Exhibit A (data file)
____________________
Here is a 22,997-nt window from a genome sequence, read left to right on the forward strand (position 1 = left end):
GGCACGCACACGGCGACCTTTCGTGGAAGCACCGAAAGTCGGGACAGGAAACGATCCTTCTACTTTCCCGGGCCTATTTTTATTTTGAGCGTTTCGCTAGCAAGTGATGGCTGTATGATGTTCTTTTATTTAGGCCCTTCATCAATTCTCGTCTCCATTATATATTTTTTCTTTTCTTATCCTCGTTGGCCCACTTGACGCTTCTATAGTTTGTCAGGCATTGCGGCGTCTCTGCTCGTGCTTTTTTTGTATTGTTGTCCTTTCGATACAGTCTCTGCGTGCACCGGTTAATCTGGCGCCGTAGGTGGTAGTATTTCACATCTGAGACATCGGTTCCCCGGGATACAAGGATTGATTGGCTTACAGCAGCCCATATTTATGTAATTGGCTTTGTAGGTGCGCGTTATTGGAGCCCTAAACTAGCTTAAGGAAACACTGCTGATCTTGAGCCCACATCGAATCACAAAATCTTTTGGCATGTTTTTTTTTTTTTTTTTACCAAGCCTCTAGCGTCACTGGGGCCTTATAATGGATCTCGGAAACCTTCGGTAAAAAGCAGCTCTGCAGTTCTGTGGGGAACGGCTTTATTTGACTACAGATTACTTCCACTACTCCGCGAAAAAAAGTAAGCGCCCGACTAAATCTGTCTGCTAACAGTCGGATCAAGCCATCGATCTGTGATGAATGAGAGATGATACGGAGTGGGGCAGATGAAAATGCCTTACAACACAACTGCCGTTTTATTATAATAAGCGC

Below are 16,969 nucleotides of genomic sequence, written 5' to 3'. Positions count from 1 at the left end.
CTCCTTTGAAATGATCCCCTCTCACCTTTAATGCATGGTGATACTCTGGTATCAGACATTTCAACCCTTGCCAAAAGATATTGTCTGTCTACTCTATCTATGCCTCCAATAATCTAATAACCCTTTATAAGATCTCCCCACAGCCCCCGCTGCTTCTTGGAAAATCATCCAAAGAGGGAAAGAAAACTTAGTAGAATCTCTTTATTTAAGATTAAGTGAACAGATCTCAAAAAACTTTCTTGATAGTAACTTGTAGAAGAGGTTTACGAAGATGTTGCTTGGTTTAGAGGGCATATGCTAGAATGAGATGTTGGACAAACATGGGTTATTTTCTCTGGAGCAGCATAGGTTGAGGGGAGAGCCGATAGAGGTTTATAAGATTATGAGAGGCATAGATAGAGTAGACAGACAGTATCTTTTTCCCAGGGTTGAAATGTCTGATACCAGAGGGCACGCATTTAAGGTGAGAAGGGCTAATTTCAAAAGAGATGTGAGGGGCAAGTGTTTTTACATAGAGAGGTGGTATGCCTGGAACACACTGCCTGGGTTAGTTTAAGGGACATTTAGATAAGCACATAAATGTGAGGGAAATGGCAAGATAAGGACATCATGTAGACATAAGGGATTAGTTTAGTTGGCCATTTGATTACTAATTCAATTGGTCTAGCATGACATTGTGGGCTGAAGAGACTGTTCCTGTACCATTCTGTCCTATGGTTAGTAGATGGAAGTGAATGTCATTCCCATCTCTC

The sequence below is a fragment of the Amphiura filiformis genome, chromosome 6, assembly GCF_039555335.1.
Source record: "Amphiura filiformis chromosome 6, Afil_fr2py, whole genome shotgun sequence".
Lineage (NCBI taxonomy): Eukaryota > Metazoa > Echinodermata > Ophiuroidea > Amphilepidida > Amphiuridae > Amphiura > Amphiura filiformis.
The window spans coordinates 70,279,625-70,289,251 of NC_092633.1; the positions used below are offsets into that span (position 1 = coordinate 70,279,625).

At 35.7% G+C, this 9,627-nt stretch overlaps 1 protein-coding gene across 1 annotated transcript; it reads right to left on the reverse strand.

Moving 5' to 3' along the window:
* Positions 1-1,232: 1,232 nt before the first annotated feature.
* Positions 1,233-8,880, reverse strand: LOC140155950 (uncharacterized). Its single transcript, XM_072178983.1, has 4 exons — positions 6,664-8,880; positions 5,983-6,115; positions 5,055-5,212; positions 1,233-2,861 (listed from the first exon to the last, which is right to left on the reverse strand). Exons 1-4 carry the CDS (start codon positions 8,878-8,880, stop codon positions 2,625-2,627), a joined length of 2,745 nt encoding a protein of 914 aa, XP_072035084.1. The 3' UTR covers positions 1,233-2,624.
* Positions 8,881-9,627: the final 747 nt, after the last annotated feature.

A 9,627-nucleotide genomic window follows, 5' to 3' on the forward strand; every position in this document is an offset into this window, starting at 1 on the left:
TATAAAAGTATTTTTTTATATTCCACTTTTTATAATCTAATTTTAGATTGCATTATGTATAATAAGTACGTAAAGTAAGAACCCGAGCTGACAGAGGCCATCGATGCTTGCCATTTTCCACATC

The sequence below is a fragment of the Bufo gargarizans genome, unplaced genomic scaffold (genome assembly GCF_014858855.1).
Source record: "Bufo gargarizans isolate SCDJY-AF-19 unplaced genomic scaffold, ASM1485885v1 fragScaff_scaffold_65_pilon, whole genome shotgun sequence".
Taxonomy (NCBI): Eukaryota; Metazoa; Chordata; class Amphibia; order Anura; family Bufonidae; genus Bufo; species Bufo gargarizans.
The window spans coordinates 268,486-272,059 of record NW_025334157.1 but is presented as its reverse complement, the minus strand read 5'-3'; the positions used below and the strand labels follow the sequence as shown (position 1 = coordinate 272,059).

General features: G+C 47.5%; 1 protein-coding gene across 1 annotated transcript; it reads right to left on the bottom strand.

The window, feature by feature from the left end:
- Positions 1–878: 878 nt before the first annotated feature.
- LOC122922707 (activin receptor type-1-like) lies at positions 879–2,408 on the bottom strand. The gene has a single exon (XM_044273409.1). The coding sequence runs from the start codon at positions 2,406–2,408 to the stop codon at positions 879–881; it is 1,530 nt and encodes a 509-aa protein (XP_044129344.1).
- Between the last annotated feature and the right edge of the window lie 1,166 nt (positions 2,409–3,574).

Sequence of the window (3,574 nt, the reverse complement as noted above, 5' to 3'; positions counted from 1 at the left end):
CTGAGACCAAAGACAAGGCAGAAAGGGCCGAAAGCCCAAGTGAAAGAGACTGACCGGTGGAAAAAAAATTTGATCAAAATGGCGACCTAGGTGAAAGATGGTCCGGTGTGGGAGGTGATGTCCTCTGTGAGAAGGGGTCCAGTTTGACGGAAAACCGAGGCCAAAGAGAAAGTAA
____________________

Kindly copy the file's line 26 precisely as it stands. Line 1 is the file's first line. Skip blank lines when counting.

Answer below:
CTGAGACCAAAGACAAGGCAGAAAGGGCCGAAAGCCCAAGTGAAAGAGACTGACCGGTGGAAAAAAAATTTGATCAAAATGGCGACCTAGGTGAAAGATGGTCCGGTGTGGGAGGTGATGTCCTCTGTGAGAAGGGGTCCAGTTTGACGGAAAACCGAGGCCAAAGAGAAAGTAA